Here's a draft of the proposed new language when considering a gun crime: A facsimile firearm falls within the other than a firearm category and includes but is not limited to a replica gun, BB gun, pellet gun, paintball gun, toy gun, lighter gun or any other instrument that is fashioned to appear to be a functional firearm.
A non-functioning firearm would also be included in the defintion when considering Use of a Deadly Weapon to Commit a Felony and Possession of a Deadly Weapon during the Commission of a Felony.
Nebraska lawmakers are about to tackle a loophole in gun laws that gives an edge to the criminals. It’s a flaw that WOWT Six News first exposed last summer.
Here’s an example of what’s at issue. Jefferson Potter is facing prison time for leading police on a pursuit that ended in a deadly crash. As he was arrested, police discovered that he had a gun and since he’s a felon, that added 10 years to his sentence.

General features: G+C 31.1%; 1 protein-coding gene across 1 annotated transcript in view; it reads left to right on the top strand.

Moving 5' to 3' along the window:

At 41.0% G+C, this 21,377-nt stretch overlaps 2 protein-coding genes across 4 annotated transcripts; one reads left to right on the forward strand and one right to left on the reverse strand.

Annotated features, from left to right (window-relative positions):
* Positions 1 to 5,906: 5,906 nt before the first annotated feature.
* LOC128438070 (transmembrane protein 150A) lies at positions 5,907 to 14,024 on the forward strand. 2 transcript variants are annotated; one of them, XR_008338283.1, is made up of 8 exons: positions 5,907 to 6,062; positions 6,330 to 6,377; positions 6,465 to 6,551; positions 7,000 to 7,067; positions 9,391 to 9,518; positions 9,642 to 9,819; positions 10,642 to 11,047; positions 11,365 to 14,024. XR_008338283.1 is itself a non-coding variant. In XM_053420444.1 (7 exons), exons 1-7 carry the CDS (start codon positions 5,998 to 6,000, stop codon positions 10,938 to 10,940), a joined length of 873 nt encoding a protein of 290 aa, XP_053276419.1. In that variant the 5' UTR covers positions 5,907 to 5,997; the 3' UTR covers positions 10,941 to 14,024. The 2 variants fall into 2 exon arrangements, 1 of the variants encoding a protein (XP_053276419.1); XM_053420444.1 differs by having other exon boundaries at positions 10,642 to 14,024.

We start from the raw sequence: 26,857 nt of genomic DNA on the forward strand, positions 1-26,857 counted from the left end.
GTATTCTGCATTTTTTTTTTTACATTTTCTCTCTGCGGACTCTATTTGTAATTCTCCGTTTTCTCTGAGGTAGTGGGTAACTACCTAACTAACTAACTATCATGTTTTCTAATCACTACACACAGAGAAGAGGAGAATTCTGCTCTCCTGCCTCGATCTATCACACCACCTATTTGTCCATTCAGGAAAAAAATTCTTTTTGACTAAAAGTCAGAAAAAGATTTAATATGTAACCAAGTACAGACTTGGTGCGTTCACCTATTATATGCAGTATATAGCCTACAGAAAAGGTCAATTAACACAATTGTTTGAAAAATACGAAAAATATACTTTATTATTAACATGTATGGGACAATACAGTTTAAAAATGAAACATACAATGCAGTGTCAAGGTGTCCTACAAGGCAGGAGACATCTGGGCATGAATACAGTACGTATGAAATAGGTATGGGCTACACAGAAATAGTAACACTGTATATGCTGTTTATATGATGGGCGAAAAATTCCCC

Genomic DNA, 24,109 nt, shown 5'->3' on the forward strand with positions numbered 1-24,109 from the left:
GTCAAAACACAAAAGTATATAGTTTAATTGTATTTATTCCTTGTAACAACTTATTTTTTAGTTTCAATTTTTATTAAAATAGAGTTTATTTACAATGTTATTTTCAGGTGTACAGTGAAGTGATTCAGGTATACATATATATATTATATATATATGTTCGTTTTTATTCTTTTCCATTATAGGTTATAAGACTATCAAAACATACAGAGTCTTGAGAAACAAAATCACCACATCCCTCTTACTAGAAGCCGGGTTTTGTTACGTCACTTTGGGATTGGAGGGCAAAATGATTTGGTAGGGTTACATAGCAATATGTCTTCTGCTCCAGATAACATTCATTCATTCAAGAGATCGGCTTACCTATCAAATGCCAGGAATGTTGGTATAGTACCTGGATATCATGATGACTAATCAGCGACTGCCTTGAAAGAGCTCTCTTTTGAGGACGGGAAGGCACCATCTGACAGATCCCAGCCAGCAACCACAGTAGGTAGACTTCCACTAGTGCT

The victim’s mother, Ruth Siemens, said, “The sentence was stronger than we thought it would be. It was better than we hoped for."
Things would have been different if the gun had not been found.
That's currently the issue in the case pending against Larry Gaines. He won't face a gun crime even though several carjacking victims described him pointing a gun in their faces, terrorizing them. Investigators say Gaines ditched the gun. That means there will not be an extra eight years of prison time if convicted.
Then there are toy guns. Police say some of the toys look like the real thing.
Douglas County Attorney Don Kleine says, “We want to make sure that if someone's intent is to pull out a toy gun or pellet gun or starter pistol to put a person in fear and get what they want, we ought to be able to charge in that manner."
Right now, Nebraska law defines a working firearm as something that propels a shot with gunpowder. So it's to the benefit of the criminal to ditch the gun. The proposed change would cover BB guns, toy guns and other instruments that appear to be a functional firearm.
Kleine said, "If someone's trying to threaten someone with any instrument that appears to be a gun, that should be enough. The person on the other side of the gun doesn't have to be shot before we can charge the use of a firearm."
Lawmakers will look into fine tuning the language so the intent of the weapon is taken into consideration.